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Research Article Open Access
We have witnessed three major stock market meltdowns over the past three decades. This paper assesses the market shocks of 1987, 1997 and 2008. In particular, we review the history of modern finance and assess whether the role of quantitative finance has developed to reduce the likelihood of future meltdowns. We see that the role of models based on historical price movement often ignore the possibility of fat tails, that risk free arbitrage may exist in normal, but not tumultuous markets and that asset returns and correlations result in extreme values more frequently than predicted by the standard bell curve. Moreover, the desire for outsized returns has driven many money managers to leverage their returns beyond prudent levels, dramatically increasing portfolio risk. In addition, many in Wall Street sell and create new derivative products that are often sold without the necessary due diligence and properly conducted stress tests. The same quantitative courses are taught and similar derivative products are sold as during the three previous meltdowns. Unfortunately, the SEC and academia have taken little permanent action to reduce the odds of further stock meltdowns.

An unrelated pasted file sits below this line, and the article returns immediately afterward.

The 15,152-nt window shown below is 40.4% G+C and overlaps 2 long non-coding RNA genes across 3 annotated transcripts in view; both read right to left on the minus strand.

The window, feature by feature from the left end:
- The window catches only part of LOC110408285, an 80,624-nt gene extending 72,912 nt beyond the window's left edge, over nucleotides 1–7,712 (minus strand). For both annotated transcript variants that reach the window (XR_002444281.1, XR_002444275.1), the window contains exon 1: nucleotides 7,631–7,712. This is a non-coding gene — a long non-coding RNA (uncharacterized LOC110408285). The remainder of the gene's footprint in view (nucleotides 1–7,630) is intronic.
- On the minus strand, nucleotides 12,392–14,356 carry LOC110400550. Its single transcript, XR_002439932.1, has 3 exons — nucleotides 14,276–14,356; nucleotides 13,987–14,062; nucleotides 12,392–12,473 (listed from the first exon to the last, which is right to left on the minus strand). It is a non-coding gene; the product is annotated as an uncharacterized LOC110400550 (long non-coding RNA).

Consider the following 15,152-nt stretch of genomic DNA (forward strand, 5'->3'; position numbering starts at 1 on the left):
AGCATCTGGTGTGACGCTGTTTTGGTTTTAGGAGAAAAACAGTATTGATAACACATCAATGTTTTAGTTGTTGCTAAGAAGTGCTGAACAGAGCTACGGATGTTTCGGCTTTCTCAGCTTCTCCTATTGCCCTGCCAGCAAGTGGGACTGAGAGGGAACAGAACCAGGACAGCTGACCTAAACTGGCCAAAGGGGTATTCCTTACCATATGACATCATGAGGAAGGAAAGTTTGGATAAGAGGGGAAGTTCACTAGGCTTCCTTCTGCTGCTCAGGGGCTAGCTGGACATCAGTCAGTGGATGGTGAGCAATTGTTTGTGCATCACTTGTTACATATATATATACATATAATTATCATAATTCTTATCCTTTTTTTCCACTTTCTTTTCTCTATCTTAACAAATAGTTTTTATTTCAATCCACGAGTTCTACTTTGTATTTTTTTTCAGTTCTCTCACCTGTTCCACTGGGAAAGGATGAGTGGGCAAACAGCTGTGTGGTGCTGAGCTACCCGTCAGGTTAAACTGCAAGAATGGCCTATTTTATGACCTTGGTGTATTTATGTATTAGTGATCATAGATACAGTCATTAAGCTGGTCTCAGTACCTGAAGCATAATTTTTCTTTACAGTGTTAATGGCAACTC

Derivatives, Illiquidity, Meltdown, Global Market, Socio Economics Status, Economic Growth, Gross Domestic Product ?GDP, Economic Policies, E-Governance, Micro Economics, Financial Crisis, Social Economics, Business Management, Stock Market, Trading, Foreign Exchange, Economic Resources, Banking Research, Global Accounting, E-banking, World banking